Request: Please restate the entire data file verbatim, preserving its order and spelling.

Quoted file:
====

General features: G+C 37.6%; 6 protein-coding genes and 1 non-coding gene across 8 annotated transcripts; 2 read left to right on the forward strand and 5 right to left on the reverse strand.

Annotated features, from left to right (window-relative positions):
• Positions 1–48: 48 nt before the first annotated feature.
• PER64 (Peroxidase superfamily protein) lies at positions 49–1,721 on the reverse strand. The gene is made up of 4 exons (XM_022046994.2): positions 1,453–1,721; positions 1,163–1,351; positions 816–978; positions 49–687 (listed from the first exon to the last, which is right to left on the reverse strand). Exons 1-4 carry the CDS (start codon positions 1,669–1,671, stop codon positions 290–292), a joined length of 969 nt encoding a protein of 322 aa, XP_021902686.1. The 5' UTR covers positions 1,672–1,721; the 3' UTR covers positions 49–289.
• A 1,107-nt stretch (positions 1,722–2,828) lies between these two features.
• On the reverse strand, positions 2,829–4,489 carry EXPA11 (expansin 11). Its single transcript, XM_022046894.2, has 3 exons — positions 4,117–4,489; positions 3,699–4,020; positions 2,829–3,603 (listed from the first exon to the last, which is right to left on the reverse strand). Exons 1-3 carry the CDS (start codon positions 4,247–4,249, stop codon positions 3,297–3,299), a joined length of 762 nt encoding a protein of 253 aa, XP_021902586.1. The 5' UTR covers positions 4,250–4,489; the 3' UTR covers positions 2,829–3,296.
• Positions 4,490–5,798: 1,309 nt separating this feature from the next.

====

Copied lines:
General features: G+C 37.6%; 6 protein-coding genes and 1 non-coding gene across 8 annotated transcripts; 2 read left to right on the forward strand and 5 right to left on the reverse strand.

Annotated features, from left to right (window-relative positions):
• Positions 1–48: 48 nt before the first annotated feature.
• PER64 (Peroxidase superfamily protein) lies at positions 49–1,721 on the reverse strand. The gene is made up of 4 exons (XM_022046994.2): positions 1,453–1,721; positions 1,163–1,351; positions 816–978; positions 49–687 (listed from the first exon to the last, which is right to left on the reverse strand). Exons 1-4 carry the CDS (start codon positions 1,669–1,671, stop codon positions 290–292), a joined length of 969 nt encoding a protein of 322 aa, XP_021902686.1. The 5' UTR covers positions 1,672–1,721; the 3' UTR covers positions 49–289.
• A 1,107-nt stretch (positions 1,722–2,828) lies between these two features.
• On the reverse strand, positions 2,829–4,489 carry EXPA11 (expansin 11). Its single transcript, XM_022046894.2, has 3 exons — positions 4,117–4,489; positions 3,699–4,020; positions 2,829–3,603 (listed from the first exon to the last, which is right to left on the reverse strand). Exons 1-3 carry the CDS (start codon positions 4,247–4,249, stop codon positions 3,297–3,299), a joined length of 762 nt encoding a protein of 253 aa, XP_021902586.1. The 5' UTR covers positions 4,250–4,489; the 3' UTR covers positions 2,829–3,296.
• Positions 4,490–5,798: 1,309 nt separating this feature from the next.